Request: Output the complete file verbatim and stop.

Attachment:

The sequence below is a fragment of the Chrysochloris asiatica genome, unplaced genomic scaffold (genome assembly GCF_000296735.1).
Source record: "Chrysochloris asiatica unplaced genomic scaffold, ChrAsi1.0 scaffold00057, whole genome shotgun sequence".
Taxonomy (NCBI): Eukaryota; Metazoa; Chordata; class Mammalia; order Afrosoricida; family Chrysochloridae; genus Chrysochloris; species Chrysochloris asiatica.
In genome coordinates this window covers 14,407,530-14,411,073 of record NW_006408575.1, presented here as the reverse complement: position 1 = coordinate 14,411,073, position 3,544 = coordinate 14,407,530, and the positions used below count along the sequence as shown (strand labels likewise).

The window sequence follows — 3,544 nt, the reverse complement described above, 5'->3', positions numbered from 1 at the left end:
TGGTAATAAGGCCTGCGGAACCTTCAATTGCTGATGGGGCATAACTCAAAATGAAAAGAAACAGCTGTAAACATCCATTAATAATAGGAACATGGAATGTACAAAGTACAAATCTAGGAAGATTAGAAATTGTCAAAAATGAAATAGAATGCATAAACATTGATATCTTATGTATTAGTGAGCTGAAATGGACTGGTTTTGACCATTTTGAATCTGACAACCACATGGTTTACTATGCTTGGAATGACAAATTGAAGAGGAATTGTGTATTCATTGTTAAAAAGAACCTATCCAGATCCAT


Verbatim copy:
The sequence below is a fragment of the Chrysochloris asiatica genome, unplaced genomic scaffold (genome assembly GCF_000296735.1).
Source record: "Chrysochloris asiatica unplaced genomic scaffold, ChrAsi1.0 scaffold00057, whole genome shotgun sequence".
Taxonomy (NCBI): Eukaryota; Metazoa; Chordata; class Mammalia; order Afrosoricida; family Chrysochloridae; genus Chrysochloris; species Chrysochloris asiatica.
In genome coordinates this window covers 14,407,530-14,411,073 of record NW_006408575.1, presented here as the reverse complement: position 1 = coordinate 14,411,073, position 3,544 = coordinate 14,407,530, and the positions used below count along the sequence as shown (strand labels likewise).

The window sequence follows — 3,544 nt, the reverse complement described above, 5'->3', positions numbered from 1 at the left end:
TGGTAATAAGGCCTGCGGAACCTTCAATTGCTGATGGGGCATAACTCAAAATGAAAAGAAACAGCTGTAAACATCCATTAATAATAGGAACATGGAATGTACAAAGTACAAATCTAGGAAGATTAGAAATTGTCAAAAATGAAATAGAATGCATAAACATTGATATCTTATGTATTAGTGAGCTGAAATGGACTGGTTTTGACCATTTTGAATCTGACAACCACATGGTTTACTATGCTTGGAATGACAAATTGAAGAGGAATTGTGTATTCATTGTTAAAAAGAACCTATCCAGATCCAT